The CPU cache is a tiny temporary memory located on the CPU die itself. It stores prefetched data that the CPU will likely need for quick access. This is necessary to ensure the RAM doesn’t bottleneck the CPU.
Modern CPUs typically implement CPU cache in 3 levels – L1, L2, and L3. These play an important part in determining CPU performance (especially for certain tasks like gaming).
So, let’s look at how CPU cache works, why it matters, and how much CPU cache you’ll need for your workloads.
What Does the CPU Cache Do
The programs that you run are first loaded into the RAM. The CPU fetches, decodes, and executes instructions from the main memory.
The ‘problem’ with this is that modern processors are extremely powerful (capable of executing billions of instructions per second).
For instance, the AMD Ryzen 9 3950X has a base clock speed of 3.5 GHz (3.5 billion cycles per second). It can execute over a hundred instructions in a single clock cycle.
However, accessing data from the RAM may take hundreds of cycles. That is a lot of wasted cycles that the CPU is stalled for.
If the CPU had to access data from the RAM every time, that would create a significant bottleneck and cripple system performance. This is where the CPU cache comes into play.
The CPU analyzes access patterns to predict what data and instructions it’ll likely need next. Then, it moves them from the RAM to the CPU cache before they’re actually needed (this is called prefetching).
Depending on the level, accessing data from the CPU cache can be over a hundred times faster than doing so from the RAM. So, the CPU delay is significantly reduced.
L1 vs L2 vs L3 Cache
Current CPUs implement 3 levels of CPU cache to maximize performance. This allows them to hit the sweet spot for cache size, latency, and hit rate.
- L1 – fastest but smallest, per core (128 KB – 2 MB total)
- L2 – medium latency and capacity, can be per core or shared (256 KB – 32 MB total)
- L3 – slowest but largest, shared (1 MB – 128 MB total)
You can get the exact numbers for your CPU online or using system profiling tools like CPU-Z and HWiNFO.
On my Ryzen 7 5700G, you can see that it’s split into L1 Data and L1 Instructions. 32 KB of both caches is embedded into all 8 cores. This means the total L1 cache is 512 KB.
As the L1 cache is the smallest/fastest memory level, the CPU first checks whether the required data is in L1. If the data is present, it immediately reads from or writes to L1. This is called a cache hit.
Sometimes, the required data won’t be in L1. This is called a cache miss. In this case, the CPU checks the next fastest cache level i.e. L2.
The L2 cache is larger but slower compared to L1. It can be implemented per core, or as a shared pool. On the 5700G, it’s split 8-way (512 KB per core), which totals 4 MB.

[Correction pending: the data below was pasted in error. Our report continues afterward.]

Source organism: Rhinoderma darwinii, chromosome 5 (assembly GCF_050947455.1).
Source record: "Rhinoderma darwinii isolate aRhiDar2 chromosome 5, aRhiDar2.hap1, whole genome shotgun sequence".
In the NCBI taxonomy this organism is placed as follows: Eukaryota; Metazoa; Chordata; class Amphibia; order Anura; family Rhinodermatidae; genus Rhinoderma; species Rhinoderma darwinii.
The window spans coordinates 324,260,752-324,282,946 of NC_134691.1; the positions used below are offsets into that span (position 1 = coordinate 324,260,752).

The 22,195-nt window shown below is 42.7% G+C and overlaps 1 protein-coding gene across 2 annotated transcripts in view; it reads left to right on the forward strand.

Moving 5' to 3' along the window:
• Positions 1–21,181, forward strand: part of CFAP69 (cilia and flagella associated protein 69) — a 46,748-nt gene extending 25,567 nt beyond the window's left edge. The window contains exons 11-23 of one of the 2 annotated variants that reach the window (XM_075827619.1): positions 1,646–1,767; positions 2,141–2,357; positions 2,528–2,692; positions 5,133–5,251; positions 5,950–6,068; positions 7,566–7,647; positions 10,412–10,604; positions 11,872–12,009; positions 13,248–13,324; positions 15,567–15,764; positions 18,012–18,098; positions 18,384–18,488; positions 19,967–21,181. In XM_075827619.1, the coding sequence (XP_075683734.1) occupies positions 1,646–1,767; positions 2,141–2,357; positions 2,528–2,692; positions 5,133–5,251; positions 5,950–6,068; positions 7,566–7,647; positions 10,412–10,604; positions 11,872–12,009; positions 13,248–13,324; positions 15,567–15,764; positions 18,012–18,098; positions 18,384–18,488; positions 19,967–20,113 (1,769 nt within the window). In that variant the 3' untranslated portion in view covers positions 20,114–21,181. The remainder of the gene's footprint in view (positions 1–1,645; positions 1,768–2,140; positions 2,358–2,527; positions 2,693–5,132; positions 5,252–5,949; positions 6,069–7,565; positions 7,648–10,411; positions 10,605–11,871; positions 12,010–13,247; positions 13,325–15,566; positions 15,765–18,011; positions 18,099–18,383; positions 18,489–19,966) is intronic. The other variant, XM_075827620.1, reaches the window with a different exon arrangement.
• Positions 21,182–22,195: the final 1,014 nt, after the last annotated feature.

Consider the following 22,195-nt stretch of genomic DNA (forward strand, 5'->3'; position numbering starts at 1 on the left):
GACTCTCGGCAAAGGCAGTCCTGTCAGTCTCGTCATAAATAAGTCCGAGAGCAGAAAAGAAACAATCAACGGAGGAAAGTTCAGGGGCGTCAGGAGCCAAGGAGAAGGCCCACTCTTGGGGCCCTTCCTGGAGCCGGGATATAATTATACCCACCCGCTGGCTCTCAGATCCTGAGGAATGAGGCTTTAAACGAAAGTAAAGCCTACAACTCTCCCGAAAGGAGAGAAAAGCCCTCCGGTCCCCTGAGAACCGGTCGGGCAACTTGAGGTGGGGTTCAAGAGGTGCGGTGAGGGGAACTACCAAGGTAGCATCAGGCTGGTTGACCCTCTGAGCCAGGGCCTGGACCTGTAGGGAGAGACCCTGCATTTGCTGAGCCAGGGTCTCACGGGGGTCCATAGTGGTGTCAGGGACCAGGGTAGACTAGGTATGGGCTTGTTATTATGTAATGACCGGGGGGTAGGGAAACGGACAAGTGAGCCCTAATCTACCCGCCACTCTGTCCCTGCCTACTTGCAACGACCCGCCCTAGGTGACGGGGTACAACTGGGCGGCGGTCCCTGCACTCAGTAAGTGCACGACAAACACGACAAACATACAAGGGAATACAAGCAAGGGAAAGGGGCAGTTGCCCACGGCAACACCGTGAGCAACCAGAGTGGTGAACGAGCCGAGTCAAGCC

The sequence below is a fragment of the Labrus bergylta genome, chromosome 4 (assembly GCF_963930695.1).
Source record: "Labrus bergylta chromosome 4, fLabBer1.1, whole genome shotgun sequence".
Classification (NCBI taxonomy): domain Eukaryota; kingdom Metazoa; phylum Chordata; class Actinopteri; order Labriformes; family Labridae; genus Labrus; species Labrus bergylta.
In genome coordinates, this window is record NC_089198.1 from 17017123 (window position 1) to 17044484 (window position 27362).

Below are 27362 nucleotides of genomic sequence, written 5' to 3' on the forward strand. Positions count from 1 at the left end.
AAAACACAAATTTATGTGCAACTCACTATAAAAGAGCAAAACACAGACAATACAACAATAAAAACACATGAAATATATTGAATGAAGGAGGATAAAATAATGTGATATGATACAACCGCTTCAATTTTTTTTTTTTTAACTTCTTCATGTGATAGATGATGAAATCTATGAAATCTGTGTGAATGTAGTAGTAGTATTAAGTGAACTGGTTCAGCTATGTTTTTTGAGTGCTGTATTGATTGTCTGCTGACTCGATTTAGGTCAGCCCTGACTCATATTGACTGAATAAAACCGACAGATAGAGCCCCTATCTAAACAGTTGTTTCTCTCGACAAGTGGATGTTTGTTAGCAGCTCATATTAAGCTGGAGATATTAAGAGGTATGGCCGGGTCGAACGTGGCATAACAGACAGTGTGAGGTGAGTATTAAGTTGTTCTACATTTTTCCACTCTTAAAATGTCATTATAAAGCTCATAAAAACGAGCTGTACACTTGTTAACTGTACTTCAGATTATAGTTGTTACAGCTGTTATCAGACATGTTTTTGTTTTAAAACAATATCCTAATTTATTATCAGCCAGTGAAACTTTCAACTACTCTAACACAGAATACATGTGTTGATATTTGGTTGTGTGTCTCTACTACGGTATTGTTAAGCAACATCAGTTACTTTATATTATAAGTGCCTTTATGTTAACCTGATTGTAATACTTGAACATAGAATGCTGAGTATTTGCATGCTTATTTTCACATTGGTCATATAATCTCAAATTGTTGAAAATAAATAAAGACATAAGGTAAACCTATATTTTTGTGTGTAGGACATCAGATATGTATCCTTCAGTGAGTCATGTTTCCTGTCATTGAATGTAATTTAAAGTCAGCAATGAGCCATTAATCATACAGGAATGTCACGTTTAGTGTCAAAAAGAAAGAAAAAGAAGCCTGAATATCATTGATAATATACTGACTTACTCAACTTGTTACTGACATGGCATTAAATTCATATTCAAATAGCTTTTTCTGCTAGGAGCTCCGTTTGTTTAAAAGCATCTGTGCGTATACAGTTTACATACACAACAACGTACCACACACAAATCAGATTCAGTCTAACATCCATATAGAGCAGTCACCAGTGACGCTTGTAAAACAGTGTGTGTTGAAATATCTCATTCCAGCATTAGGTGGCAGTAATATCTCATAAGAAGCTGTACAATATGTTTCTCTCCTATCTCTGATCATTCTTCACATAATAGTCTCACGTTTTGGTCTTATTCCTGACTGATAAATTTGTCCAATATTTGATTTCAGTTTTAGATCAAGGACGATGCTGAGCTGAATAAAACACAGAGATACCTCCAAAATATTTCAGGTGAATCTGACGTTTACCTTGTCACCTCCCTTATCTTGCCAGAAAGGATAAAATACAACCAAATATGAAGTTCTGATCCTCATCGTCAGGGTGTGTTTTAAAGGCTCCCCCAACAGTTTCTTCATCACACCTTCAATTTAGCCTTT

If a cache miss occurs in L2, the CPU checks L3 next. This is the largest CPU cache level, but it also has the highest latency. For instance, the 5700G has a 16 MB L3 cache implemented as a shared pool.
If a cache miss occurs again, the CPU checks the RAM, and then the storage drive.
CPU Cache Levels Up Close
Before moving on, let’s see what the CPU cache levels look like on an actual CPU die to understand things better.
If you take apart a CPU and sand the bottom layer of the CPU die, you can expose the actual CPU circuits.
For instance, the bottom layer of an i9-13900K CPU die looks something like this:
Rotate the picture anti-clockwise to make the closeup horizontal. Then, compare it to this die-shot interpretation. You’ll see exactly how the different cache levels are implemented.
By checking the data from system profiling tools, you’ll have an even clearer idea of the CPU cache distribution.
In the i9-13900K’s case, you can see how the L1 and L2 caches are distributed across the P-cores and E-cores.
How Much CPU Cache Do You Need
The CPU cache is clearly important for CPU performance. But what does that mean for the end-user? Are CPUs with higher cache always better?
It all depends on what you’ll use the CPU for.
There are many factors to consider when choosing a CPU – clock speed, core count, CPU generation, architecture, TDP, cache, and so on. All of these are interlinked and determine the CPU performance together.
So, generally, it’s hard to single out one element like the cache, and attribute performance to that. But there are exceptions.
Take AMD’s X3D gaming CPUs, for instance. The Ryzen 5800X and 5800X3D are mostly similar. The only difference is a slightly lower clock speed but triple the L3 cache on the 5800X3D (32 MB vs 96 MB).
The benchmarks for these processors show that performance differs according to the workload.
- In synthetic benchmarks and productivity tasks like video editing, the extra cache makes no difference. This is because the L3 hit rate is already very high for sequential data.
- In fact, the slightly lower frequency means the 5800X3D may even perform worse.
- But the 5800X3D shines for tasks like gaming where the CPU needs to frequently access random data from L3.
- On average, the extra cache results in a 10-15% improvement in average FPS and a 20% or higher improvement in 1% lows. These are incredible results considering the only difference is a higher cache.
To reiterate, there’s no set number for the best cache amount. It can have virtually no impact or make a massive difference depending on the workload. So, it just depends on what you’ll use the CPU for.
Most consumer CPUs have a standard amount of CPU cache intended to work for most people. Whatever CPU you’re planning to get, check the benchmarks online and see how it performs in tasks that you’ll mostly use it for.
If there are similar options with higher or lower cache, check the benchmarks for them too. Then, decide which one will better fit your use cases.